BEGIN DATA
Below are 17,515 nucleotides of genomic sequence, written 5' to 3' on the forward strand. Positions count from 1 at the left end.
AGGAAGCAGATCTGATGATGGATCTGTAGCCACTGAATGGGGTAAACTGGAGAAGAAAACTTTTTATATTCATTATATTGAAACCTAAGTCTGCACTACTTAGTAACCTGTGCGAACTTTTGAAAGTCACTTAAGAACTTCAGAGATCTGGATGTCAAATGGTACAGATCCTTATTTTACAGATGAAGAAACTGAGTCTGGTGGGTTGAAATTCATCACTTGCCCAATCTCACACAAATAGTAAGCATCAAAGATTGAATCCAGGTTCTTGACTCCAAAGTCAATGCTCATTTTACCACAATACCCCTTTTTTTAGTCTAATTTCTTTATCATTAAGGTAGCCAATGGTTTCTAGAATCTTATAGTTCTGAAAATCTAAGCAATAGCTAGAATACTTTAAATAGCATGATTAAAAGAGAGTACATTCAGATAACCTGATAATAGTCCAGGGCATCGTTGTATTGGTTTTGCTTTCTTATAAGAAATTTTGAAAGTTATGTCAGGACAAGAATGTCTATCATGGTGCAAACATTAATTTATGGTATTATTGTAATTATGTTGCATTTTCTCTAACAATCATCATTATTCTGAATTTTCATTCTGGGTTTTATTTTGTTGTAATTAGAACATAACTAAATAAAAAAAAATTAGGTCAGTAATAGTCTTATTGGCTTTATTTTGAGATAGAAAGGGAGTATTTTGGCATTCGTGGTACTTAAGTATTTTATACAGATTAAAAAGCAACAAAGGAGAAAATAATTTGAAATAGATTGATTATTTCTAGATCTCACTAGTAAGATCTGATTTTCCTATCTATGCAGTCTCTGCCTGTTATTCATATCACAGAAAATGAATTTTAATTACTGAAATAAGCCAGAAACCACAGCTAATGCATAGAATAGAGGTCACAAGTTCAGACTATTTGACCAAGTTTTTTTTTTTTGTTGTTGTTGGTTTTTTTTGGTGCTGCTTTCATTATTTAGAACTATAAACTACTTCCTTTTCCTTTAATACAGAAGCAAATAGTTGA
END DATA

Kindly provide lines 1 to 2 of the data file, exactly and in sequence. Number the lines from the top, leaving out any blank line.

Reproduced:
Below are 17,515 nucleotides of genomic sequence, written 5' to 3' on the forward strand. Positions count from 1 at the left end.
AGGAAGCAGATCTGATGATGGATCTGTAGCCACTGAATGGGGTAAACTGGAGAAGAAAACTTTTTATATTCATTATATTGAAACCTAAGTCTGCACTACTTAGTAACCTGTGCGAACTTTTGAAAGTCACTTAAGAACTTCAGAGATCTGGATGTCAAATGGTACAGATCCTTATTTTACAGATGAAGAAACTGAGTCTGGTGGGTTGAAATTCATCACTTGCCCAATCTCACACAAATAGTAAGCATCAAAGATTGAATCCAGGTTCTTGACTCCAAAGTCAATGCTCATTTTACCACAATACCCCTTTTTTTAGTCTAATTTCTTTATCATTAAGGTAGCCAATGGTTTCTAGAATCTTATAGTTCTGAAAATCTAAGCAATAGCTAGAATACTTTAAATAGCATGATTAAAAGAGAGTACATTCAGATAACCTGATAATAGTCCAGGGCATCGTTGTATTGGTTTTGCTTTCTTATAAGAAATTTTGAAAGTTATGTCAGGACAAGAATGTCTATCATGGTGCAAACATTAATTTATGGTATTATTGTAATTATGTTGCATTTTCTCTAACAATCATCATTATTCTGAATTTTCATTCTGGGTTTTATTTTGTTGTAATTAGAACATAACTAAATAAAAAAAAATTAGGTCAGTAATAGTCTTATTGGCTTTATTTTGAGATAGAAAGGGAGTATTTTGGCATTCGTGGTACTTAAGTATTTTATACAGATTAAAAAGCAACAAAGGAGAAAATAATTTGAAATAGATTGATTATTTCTAGATCTCACTAGTAAGATCTGATTTTCCTATCTATGCAGTCTCTGCCTGTTATTCATATCACAGAAAATGAATTTTAATTACTGAAATAAGCCAGAAACCACAGCTAATGCATAGAATAGAGGTCACAAGTTCAGACTATTTGACCAAGTTTTTTTTTTTTGTTGTTGTTGGTTTTTTTTGGTGCTGCTTTCATTATTTAGAACTATAAACTACTTCCTTTTCCTTTAATACAGAAGCAAATAGTTGA